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Oklahoma prosecutor and sheriff at odds over BTK serial killer link to cold case

A sheriff’s office in Oklahoma said self-proclaimed BTK serial killer Dennis Rader is a “prime suspect” in Cynthia Dawn Kinney’s 1976 disappearance, but the local district attorney now says there’s not enough information despite recently requesting a formal investigation on the case.

District Attorney Mike Fisher said during a press conference on Monday he’s not at a point where he could file charges against Rader, who is currently behind bars for the murders of 10 people between the 1970s and the 1990s.

But Mr Fisher had asked the Oklahoma State Bureau of Investigation to open a formal investigation into Ms Kinney’s disappearance because of the public interest in the revived cold case, and he will file charges if he learns of evidence that would warrant it, he said.

Osage County Sheriff Eddie Virden fired back at the DA in his own press conference the following day, saying that he was “absolutely furious” at the comments regarding the case.

“District Attorney Fisher attempted to derail the investigation by contacting the prison where Dennis Rader is held in an attempt to halt further interviews between Dennis Rader and our Investigators,” the agency said in a release.

He said the DA’s comments were based on incomplete information and did not accurately represent the OCSO’s efforts or the progress that has been made.

The sheriff also revealed that while he was in an interview with Rader on Monday afternoon, the convicted killer told him, “guess I’m cleared,” according to what he heard from the DA on the news that officials “don’t have anything.”

Sheriff Virden said the matter will be addressed in the proper channels. He added that they have numerous leads they will keep pursuing.

“We’ll continue to push for justice, honest and true,” he said. “We have something behind us and that’s the honest truth.”

Rader, now 78, gave himself the nickname BTK — for “bind, torture and kill,” played a cat-and-mouse game with investigators and reporters for decades before he was caught in 2005.

Dennis Rader
Dennis Rader

He ultimately confessed to 10 killings in the Wichita, Kansas, area, about 90 miles (144.84 kilometers) north of Pawhuska. He is imprisoned for 10 consecutive life terms.

Last month, Rader was named the prime suspect in the 1976 disappearance of 16-year-old Cynthia Dawn Kinney in Pawhuska, Oklahoma, and in the 1990 murder of 22-year-old Shawna Beth Garber in McDonald County, Missouri.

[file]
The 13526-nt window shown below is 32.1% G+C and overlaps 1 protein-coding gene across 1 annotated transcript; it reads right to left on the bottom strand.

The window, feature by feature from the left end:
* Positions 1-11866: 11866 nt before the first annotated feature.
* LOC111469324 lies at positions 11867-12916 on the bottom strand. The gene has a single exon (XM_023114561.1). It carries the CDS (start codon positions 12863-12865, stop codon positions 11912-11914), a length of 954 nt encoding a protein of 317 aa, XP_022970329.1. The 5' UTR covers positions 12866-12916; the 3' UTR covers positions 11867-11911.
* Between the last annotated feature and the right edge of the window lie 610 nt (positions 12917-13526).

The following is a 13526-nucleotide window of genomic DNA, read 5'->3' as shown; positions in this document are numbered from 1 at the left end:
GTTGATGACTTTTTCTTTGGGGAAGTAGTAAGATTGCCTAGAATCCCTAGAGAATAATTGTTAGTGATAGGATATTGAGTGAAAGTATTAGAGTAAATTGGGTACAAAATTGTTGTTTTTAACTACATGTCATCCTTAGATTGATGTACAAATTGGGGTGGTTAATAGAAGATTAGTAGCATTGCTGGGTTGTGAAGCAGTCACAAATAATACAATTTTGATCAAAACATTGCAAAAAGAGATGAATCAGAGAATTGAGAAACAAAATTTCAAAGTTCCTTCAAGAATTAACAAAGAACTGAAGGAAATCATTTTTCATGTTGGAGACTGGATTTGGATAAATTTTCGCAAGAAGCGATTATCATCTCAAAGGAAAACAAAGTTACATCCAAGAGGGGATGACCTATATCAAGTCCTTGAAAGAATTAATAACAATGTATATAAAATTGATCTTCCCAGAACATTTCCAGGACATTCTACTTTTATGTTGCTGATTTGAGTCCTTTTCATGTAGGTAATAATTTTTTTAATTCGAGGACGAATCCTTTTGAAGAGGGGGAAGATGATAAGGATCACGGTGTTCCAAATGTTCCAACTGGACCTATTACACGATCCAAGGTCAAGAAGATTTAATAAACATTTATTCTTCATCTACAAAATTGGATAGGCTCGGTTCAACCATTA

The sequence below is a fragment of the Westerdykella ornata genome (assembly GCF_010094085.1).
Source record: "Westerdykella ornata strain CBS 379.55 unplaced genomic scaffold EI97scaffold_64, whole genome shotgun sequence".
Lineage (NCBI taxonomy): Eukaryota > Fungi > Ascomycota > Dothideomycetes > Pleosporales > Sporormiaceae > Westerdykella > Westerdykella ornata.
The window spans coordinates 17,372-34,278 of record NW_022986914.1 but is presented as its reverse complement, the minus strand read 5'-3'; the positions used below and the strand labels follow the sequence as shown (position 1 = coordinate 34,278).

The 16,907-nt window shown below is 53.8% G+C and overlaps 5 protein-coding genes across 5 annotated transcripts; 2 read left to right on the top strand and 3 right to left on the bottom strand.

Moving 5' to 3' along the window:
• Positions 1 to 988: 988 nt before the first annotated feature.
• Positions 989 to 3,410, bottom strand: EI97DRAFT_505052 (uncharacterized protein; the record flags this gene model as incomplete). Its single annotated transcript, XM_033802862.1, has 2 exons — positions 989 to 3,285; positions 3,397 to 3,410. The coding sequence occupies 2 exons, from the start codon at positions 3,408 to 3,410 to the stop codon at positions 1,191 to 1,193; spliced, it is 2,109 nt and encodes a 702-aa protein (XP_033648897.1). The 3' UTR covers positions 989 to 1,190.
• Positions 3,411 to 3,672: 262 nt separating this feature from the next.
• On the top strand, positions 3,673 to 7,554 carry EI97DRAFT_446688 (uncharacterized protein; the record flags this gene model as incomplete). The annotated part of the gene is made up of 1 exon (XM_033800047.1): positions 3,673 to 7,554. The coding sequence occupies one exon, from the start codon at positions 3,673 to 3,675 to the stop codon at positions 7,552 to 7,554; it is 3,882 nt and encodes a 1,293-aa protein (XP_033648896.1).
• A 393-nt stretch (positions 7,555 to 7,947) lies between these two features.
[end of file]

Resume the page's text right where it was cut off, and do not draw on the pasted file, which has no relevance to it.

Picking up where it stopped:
Ms Kinney was last seen at a laundromat. A bank was installing new alarms across the street from that laundromat, Osage County Sheriff Eddie Virden has said. Rader was a regional installer for security system company ADT at the time, but Virden wasn’t able to confirm that Rader installed the bank’s systems.

Sheriff Virden told KAKE-TV he decided to investigate when he learned that Rader had included the phrase “bad laundry day” in his writings.

Cynthia Dawn Kinney vanished from a laundromat in Oklahoma in 1976 (National Missing and Unidentified Person System)
Cynthia Dawn Kinney vanished from a laundromat in Oklahoma in 1976 (National Missing and Unidentified Person System)

DA Fisher said he sat in on interviews that Kansas, Missouri and Oklahoma investigators conducted with Rader about 90 days ago, but the sheriff has not shared any physical evidence with the DA’s office.

On Monday, the DA called the information he has received so far “rumours because they’ve not been substantiated yet.” And he said he hadn’t seen anything “that at this point arises to the level of even reasonable suspicion.”

He said he had seen things that gave him “pause and concern” about the sheriff’s department, including the way they handled a dig for evidence at Rader’s former property in Park City, Kansas, last month. And he called his relationship with the sheriff “broken.”

“I’m not trying to create a conflict with the sheriff of Osage County,” he said. “But, there are certain ways to investigate a case, and I’m concerned that those proper investigative techniques have not been used. That’s why I asked the OSBI to assist.”

The prosecutor said he was also concerned for Kinney’s parents, with whom he met for about two hours on Friday. He said they are both in their 80s, and the renewed speculation has taken a physical toll on them.

“Cynthia went missing 47 years ago. They’ve got no answers,” Mr Fisher said. “We have reason to believe that it may have been a homicide. We can’t say that with any absolute certainty, but we’ve seen nothing to suggest otherwise as there’s been no contact with Cynthia Dawn since 1976, since her disappearance.”

Hours after the DA said there was insufficient information to pursue charges against serial killer, the sheriff announced a National BTK Task Force to provide assistance in the cold case of Ms Kinney.

The team includes several renowned experts in the field, including several agencies, Nancy Grace, Former Prosecutor & Media Personality, Sheryl “Mac” McCollum, Task Force Coordinator and CSI, Paul Holes, Cold Case Investigator and Rader’s own daughter Kerri Rawson who has been assisting investigators with the case.

Last month, the Osage County Sheriff’s Office released never-before-seen drawings from the killer they believe may hold the key to solving a missing persons case and several homicides.

The chilling images depict three different women who are bound and gagged in what appear to be barns, which investigators believe could be in Oklahoma, Kansas and Missouri.

Hundreds of Rader’s drawings and writings were recovered after his arrest in 2005, but Sheriff Virden says the images may confirm more crimes were committed.

Law enforcement also recently dug up Rader’s former family residence, and reportedly found a “pantyhose ligature”.

Rader is currently incarcerated at the El Dorado Correctional Facility in Kansas.